Pam Sherratt
Pamela Sherratt

Pamela Sherratt on Summer Seeding

Q: We are renovating high-traffic areas this summer while the school fields are closed. What should we do about diseases like Pythium?

A: The vast majority of turfgrass diseases are caused by fungi, and most soils contain fungi that can cause seedling diseases. Pythium, Rhizoctonia and Fusarium are the main culprits. Pythium damping off is a concern if seeding and overseeding with susceptible turfgrasses such as perennial ryegrass. Pythium has a short incubation period, which means the time period between infection and visible symptoms is very short. Because of this, by the time a turf manager knows that Pythium is there, it may be too late for the turf, and it will rarely recover, meaning that re-seeding is needed.

Damping off disease occurs in hot and humid weather. Warm nights over 70 degrees F with hot days over 85 degrees F, with humidity over 90% and wet weather is the optimum environment for this disease. Diagnosing Pythium is best done in the early morning when leaf tissue is dew-laden or wet. Signs of the disease itself may include tufts of fungal mycelium. Upon closer inspection of the turf, symptoms show tissue that is blighted, collapsed or dead. Affected plants often appear brown/black, water soaked and slimy. The leaf tissue is tan colored and shriveled when dry. Localized spots quickly grow to several inches wide. Take pictures and measure the infected areas, to monitor infection and recovery rates. To reduce the spread of damping off, avoid mowing wet turf in hot, humid conditions – especially if there are signs or symptoms of the disease.

The condition that affects Pythium the most is moisture. Over-applying water creates wet leaf tissue that encourages the disease. It is critical for the seedbed to have good drainage and for water to be applied during the day rather than overnight. Irrigating early in the morning will help to wash dew off foliage, which will also reduce the incidence of seedling diseases. Without regular water, newly seeded areas will not germinate and establish. In essence, it is a balancing act between applying enough water for seedling establishment, but not so much water that the leaf tissue is constantly wet. The disease favors turf that has more than 10 hours of leaf wetness per day for several consecutive days. Excessive nitrogen also compounds the problem. An application of starter fertilizer with a slow-release source of N is a standard practice for successful seed establishment. Don’t apply more until the turf has matured. Additionally, it is important to seed turfgrasses at the right rate. Applying too much seed can result in overcrowded growing conditions that hold moisture and prevent each seedling from maturing. This results in a weak stand of turf that is more prone to disease.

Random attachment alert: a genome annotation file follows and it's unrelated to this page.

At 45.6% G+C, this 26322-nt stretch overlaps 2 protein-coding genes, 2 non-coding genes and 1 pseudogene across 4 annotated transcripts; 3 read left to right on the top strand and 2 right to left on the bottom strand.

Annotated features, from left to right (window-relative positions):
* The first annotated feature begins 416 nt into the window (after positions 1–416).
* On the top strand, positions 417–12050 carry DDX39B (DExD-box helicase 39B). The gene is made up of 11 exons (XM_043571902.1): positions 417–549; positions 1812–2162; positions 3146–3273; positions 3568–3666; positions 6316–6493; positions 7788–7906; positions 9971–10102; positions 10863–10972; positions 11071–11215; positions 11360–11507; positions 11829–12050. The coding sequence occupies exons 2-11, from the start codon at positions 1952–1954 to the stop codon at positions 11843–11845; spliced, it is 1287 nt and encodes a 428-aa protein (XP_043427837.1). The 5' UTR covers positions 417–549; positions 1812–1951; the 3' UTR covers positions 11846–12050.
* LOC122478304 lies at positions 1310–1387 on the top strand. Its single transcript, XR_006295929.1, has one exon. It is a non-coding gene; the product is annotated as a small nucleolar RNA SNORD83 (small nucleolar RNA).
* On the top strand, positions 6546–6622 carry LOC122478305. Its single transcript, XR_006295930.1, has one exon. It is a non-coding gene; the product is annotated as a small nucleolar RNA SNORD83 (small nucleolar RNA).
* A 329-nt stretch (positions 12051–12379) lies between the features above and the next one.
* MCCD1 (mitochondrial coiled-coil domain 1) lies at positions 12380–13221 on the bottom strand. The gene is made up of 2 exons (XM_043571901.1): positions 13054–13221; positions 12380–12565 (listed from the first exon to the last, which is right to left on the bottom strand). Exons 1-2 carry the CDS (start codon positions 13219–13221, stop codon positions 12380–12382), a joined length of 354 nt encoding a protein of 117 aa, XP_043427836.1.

There are turfgrass cultivars that show more resistance to diseases such as damping off, but no cultivar is immune, and seedling turf is more susceptible than mature turf. Once seedlings reach a certain level of maturity, they are more likely to outgrow damping off, so the initial couple of weeks of a seedling’s life are the most critical. Check the NTEP website ( to see which cultivars show more resistance, and work with your seed rep to choose cultivars with optimum germination and establishment conditions for that turf species.

Due to its quick incubation period, it’s best to have a plan to prevent damping off rather than control it. One option is to buy seed that has been coated with a fungicide (often referred to as “Apron-treated” seed). The seed coating provides control of seedling diseases for the first few days of seedling life. A study I conducted at Ohio State suggested that around 10 days of protection can be obtained by using this type of seed coat. A more cost-effective and popular option is to apply a preventative fungicide like Subdue (mefenoxam) during the establishment period – particularly if environmental conditions for the disease are favorable. There are both liquid and granular formations available. If you aren’t sure if it’s Pythium or Rhizoctonia causing the disease (it’s very hard to tell the difference), it may be more effective to use a strobilurin fungicide. Seedlings that are treated in time may only be thinned by the disease. If applied at the time of seeding – either to the seed or foliage of the new seedling – fungicide can provide control.

Damping off caused by pathogens such as pythium can be devastating turf diseases that can lead to areas needing to be re-planted. The best strategy for avoiding damping off disease on new turf is to use sound management practices, be vigilant during optimal environmental conditions, and have a preventative plan in place.

Pamela Sherratt is a sports turf extension specialist at The Ohio State University.


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Or send your question to Dr. Grady Miller, North Carolina State University, Box 7620, Raleigh, NC 27695-7620, or